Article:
Trauma change our brains and can create a chronic stress response.  When squeezed hard, any human will experience overwhelm.  What’s interesting is how we uniquely respond to trauma. A moment that is overwhelming lives within us until there are resources to integrate it.  Every person has had countless overwhelming moments. We don’t need to remember or think our way through these events in order to integrate them. We can understand how we are wired by studying our response in the present moment. 

Story, Trauma & the Brain

Humans make meaning through story. There are many reasons to tell our story and this can be empowering. However it is not necessary for healing. Most early events never become part of conscious awareness and these are the most defining.  Coming into the body puts us in contact with our particular trauma reflex that likely developed when we were very young.

Our personalities and responses to life emerge from when we were pre-verbal.  This is what we want to get to know.  If we can see our trauma response we can rewire it.  Trauma repeats when we don’t have the tools or resources to do this.  Stories can contribute to this by pressing the repeat button the video player & firing the same pathways over without any resolution.   Trauma lives in the brain stem.  This reptilian part deals with instinct, survival and metabolism. It doesn’t rationalize or tell stories.

 

Finding Safety

We can come into the body by orienting to our environment and surroundings. Opening the senses activates our instinctive, reptilian brain. The vagus nerve engages our senses. Social interactions help the brain find safety.  Infants would never survive without the social interactions they have with a caregiver. Social interaction is essential for the parasympathetic nervous system which signals safety.

The sympathetic nervous system gets activated in trauma. It’s meant to engage for a short time to help us survive an acute danger. Humans are unique because we override the normal discharge and recovery response that other animals readily use. Chronically high stress levels without discharge contributes to trauma repeating itself.  

 

Flight, Fight or Freeze

Anxiety, anger or dissociation can go on for years after a traumatic event.  Flight, fight and freeze are normal trauma responses.  Martial arts are a great way to work with instincts like fight, flight and discharge.  Freeze can mean a loss of contact with reality. It may be a pleasant or spacey feeling due to the opiod like neurochemicals that are released. You’ve likely experienced this sensation after an injury.  Shock and post traumatic stress disorder can both present as a freeze response.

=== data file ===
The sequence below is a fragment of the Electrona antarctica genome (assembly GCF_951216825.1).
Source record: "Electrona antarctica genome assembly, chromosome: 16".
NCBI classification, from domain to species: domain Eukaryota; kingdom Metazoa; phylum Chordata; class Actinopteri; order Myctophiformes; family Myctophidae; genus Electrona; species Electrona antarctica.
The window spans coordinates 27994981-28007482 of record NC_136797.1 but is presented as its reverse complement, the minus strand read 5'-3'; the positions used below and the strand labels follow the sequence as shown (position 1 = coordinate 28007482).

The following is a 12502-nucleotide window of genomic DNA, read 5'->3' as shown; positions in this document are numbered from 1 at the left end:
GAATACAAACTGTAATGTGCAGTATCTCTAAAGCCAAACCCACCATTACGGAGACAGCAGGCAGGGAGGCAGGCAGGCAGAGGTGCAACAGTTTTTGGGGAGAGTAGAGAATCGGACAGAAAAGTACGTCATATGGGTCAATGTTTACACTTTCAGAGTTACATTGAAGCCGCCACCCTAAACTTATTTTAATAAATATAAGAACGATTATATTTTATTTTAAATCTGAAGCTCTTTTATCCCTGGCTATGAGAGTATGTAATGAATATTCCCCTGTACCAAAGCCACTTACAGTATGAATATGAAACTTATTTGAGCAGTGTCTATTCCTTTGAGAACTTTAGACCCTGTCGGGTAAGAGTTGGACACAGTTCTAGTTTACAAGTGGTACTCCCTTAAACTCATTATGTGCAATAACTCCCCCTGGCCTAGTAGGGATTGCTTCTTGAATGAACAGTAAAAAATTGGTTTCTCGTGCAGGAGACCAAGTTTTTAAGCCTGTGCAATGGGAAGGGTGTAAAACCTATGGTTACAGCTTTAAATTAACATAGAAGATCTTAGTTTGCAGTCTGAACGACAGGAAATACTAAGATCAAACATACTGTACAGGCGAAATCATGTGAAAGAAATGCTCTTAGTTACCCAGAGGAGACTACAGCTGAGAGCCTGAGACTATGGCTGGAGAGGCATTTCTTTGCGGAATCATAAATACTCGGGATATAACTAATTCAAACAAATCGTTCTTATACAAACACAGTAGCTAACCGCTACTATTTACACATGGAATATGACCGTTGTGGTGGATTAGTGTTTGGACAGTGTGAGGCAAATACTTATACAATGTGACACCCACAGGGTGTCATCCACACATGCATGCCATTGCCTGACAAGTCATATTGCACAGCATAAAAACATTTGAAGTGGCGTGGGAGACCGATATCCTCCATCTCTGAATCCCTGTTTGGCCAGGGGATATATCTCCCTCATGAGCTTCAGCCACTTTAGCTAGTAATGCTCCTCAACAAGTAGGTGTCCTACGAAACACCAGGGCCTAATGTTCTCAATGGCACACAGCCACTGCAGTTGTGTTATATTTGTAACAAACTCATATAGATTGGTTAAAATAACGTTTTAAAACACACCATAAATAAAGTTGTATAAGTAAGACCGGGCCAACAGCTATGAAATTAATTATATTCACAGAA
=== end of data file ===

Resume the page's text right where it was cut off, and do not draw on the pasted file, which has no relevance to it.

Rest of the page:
Being lost in trauma is due to dissociation or the freeze response. An inability to feel the body, or connect internally can result in depression or chronic pain.   Mood and energy fluctuations happen when the nervous system is stuck not knowing whether to flee (flight) or disappear (freeze).  On meditation retreat, many people experience pain that dissolves after being with it for a period of time in a way that allows it to discharge.  This is one way humans have learned to engage in rewiring.  It is very effective. 

 

The Limbic System

                                 “Trauma shatters our world view.  Rules of fairness and justice no longer seem to apply. Trauma can lead to a spiritual crisis or profound reevaluation of meaning.” Stephan Haines

The reptilian in us is always scanning for threat. The amygdala is part of the limbic system. It is the smoke detector of our nervous system. Over reacting to burnt toast can  happen. It’s like a polaroid picture in our brain that doesn’t look at the details before setting the alarm bell.   The hippocampus functions more like a sophisticated video recording that can see details.  It is able to calm the brain if the threat isn’t real.  Trauma repeats when the hippocampus can’t update the amygdala so the alarm just rings.

 

Tools to Self-Regulate

Go slow. Take small steps that prevent getting wound up. Tracking your heart rate, breathing, movements and emotions can help. Emotional outpouring isn’t as useful in working with trauma. A feeling of floating away is dissociation. It happens quickly and is seductive.  

Go slow to avoid being overwhelmed or taken over. Find safety because brains love secure basis to explore from. Build resources and the support networks you have. Any sensations that feel good or positive memories you can build on are resources. Use details to expand the sensation.

Orient, Move, Ground

When you feel activated apply these tools.

1.Orient to your surroundings. Notice what’s around you. Make contact with another person. Social engagement is part of this.

2. Move means connect with your body. Expand. Trauma is usually stuck. Moving creates the opposite response.

3. Try saying, “I’m ok because I can feel my feet.” Notice your front and back or any sensations you can connect with.

Remember that shaking can reset the brain and the muscles.  It discharge tension or wake up frozen parts.

 

Synopsis

Trauma is a primitive response that can get stuck in telling us we are in danger when the danger has passed. It’s difficult to live fully when we are stuck. Finding social support is part of the journey. Within each of us are ways to switch off the overactive, protective reflexes. These tools are part of our evolution.

The body is the way to reconnect. Reconnect with your body to regain your life.  It’s a worthwhile journey to make.

Awakening the body rewires the brain.   Allow the intense reactions to come down at their own pace.  You can trust your body’s timing.

Being in a relaxed body with a brain that can respond easily equals health and happiness.

 

 

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